PLUS SIZES IGNITING MANUFACTURERS’ HOPES

Byline: Karyn Monget

NEW YORK — Bodywear makers are eyeing plus sizes as a key area of growth this year.
Interest in the classification — primarily large-size bodywear items in sizes 1X, 2X and 3X — has been building for the past couple of years, mainly because of the growing number of aging baby boomers whose figures are generally expanding with time.
The bulk of plus-size bodywear assortments is anchored mainly in basic bike shorts, ankle tights and leotards, but over the past year, vendors have begun introducing more forward-looking items such as catsuits.
A main reason, they say, is the increasing demand for dual-purpose fashion looks. The whole idea of crossover dressing is particularly appealing to plus-size women, because of the comfort of stretch apparel. Makers also are addressing the call for newness in plus sizes with more prints in a classification that’s mostly solids. They are also going into more fabrications, doing Lycra spandex blends with Supplex and Tactel nylon.
Phyllis Moroney, general manager of the Danskin Plus division at Danskin Inc., would not give figures, but noted, “We are the fastest-growing segment of business at Danskin, and by far the most profitable.”
Moroney was at Lord & Taylor here last week to host an informal fashion show of Danskin Plus bodywear. The show was staged at the ninth-floor plus-size apparel department, which was more than doubled several months ago.
Function and fit, said Moroney, have made two dual-purpose items a hit: sports bras and bike shorts.
“Many plus-size women are wearing sports bras underneath their swimwear for extra support, and a lot of women are wearing bike shorts over pantyhose, and under pants and dresses,” said Moroney. “The bike shorts keep the thighs from rubbing together.”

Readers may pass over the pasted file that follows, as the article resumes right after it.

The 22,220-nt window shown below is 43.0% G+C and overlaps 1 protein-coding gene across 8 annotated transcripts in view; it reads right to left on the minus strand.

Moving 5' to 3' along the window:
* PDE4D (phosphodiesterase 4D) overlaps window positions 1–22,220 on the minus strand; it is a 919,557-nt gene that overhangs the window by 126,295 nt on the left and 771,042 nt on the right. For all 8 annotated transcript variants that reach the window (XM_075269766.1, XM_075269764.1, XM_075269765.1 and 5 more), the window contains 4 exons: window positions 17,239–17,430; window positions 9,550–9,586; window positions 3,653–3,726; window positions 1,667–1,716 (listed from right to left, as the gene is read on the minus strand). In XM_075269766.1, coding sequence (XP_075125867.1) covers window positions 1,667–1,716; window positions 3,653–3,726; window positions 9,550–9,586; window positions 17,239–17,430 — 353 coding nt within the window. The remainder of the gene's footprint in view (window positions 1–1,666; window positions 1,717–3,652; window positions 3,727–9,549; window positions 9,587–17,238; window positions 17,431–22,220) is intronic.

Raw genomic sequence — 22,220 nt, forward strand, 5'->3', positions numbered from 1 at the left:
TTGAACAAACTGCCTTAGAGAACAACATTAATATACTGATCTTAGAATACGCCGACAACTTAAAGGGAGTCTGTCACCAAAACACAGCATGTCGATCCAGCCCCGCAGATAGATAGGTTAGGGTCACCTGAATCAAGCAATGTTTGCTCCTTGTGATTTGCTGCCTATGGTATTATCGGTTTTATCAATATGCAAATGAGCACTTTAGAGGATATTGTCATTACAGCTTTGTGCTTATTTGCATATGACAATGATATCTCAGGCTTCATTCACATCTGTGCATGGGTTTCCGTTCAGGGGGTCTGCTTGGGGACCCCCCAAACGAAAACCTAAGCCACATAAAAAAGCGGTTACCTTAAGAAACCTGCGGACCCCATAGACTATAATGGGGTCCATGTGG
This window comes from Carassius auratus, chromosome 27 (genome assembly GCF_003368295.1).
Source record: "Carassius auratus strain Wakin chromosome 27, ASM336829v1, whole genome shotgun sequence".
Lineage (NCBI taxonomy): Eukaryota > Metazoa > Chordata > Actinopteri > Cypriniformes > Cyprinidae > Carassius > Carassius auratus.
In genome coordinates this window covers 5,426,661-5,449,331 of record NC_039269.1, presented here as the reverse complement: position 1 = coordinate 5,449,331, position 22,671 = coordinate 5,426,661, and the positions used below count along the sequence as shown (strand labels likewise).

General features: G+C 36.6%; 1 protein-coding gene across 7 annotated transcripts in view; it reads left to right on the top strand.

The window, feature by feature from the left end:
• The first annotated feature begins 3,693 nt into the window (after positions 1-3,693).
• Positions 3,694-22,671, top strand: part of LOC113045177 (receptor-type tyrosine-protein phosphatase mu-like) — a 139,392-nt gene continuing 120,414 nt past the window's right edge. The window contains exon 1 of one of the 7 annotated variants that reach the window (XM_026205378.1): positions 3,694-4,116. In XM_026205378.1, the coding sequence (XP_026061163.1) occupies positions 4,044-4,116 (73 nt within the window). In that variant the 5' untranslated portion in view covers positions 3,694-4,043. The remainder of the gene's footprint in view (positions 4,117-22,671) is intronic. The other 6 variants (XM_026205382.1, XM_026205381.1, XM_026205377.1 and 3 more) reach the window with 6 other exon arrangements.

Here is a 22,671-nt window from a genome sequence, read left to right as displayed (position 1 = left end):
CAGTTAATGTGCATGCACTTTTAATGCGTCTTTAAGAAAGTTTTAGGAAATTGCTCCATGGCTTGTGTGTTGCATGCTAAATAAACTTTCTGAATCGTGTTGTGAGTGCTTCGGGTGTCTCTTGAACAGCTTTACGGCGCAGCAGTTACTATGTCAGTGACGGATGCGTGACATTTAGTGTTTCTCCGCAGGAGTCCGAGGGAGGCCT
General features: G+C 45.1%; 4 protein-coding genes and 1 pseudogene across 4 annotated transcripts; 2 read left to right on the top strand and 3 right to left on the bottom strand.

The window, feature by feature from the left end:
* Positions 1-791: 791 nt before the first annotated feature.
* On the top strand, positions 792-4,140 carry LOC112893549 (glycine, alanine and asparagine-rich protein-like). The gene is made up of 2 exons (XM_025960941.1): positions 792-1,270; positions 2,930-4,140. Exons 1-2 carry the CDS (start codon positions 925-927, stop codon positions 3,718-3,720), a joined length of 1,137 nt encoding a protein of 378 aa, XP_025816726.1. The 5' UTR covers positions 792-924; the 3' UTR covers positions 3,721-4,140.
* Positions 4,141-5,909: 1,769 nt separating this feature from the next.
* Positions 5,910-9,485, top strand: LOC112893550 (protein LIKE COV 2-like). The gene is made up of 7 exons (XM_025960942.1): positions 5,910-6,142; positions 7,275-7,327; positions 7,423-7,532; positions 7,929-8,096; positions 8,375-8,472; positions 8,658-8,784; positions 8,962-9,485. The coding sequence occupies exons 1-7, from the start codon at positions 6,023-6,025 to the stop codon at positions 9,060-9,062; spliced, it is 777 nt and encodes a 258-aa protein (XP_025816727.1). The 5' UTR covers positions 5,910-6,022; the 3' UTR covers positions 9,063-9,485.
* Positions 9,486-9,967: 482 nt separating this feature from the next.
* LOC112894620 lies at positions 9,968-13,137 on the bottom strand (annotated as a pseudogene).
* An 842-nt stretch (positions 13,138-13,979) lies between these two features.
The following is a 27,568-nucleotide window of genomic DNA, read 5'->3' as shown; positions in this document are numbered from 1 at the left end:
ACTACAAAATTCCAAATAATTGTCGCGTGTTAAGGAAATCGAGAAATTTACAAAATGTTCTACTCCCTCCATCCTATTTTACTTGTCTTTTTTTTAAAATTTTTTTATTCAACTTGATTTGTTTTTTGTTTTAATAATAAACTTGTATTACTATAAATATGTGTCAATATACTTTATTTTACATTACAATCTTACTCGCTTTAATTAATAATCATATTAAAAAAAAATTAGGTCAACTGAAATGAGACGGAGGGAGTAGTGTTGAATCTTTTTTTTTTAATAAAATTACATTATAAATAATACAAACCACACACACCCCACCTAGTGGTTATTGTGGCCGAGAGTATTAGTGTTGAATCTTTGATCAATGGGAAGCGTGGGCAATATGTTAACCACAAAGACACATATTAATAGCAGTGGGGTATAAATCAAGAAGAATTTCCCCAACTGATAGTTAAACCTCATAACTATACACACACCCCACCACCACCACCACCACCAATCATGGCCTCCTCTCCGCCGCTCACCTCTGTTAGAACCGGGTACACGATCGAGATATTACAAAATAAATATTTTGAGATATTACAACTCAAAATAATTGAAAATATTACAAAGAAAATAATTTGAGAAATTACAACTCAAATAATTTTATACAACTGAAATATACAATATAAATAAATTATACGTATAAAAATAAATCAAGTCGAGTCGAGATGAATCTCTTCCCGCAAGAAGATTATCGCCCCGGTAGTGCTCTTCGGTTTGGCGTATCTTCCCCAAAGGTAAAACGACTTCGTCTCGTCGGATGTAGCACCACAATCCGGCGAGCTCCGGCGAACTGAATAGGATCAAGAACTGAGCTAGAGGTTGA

Joey Harary, president of Jacques Moret, said the firm’s plus-size bodywear segment has grown 25 percent since 1992.
“We are expecting sales increases of between 20 and 25 percent in plus-sizes this year,” said Harary. “There’s been a lot less resistance to the plus-size business from retailers.
“All retail channels — from discounters to department stores — see a lot of room for growth in plus sizes.”
Top-booking items include updated basics that have a touch of fashion, such as contrasting piping and textured treatments, said Harary. He added that fashion coverups of cotton jersey and French cotton terry with coordinating shorts, also have been top ideas for fall.
“We have more than doubled our plus-size business over the past couple of years,” said Rodrigo Cano, general manager of Eurotard, an Atlanta-based bodywear maker. “It has become more important because of the baby boom generation, which is getting older and bigger.”

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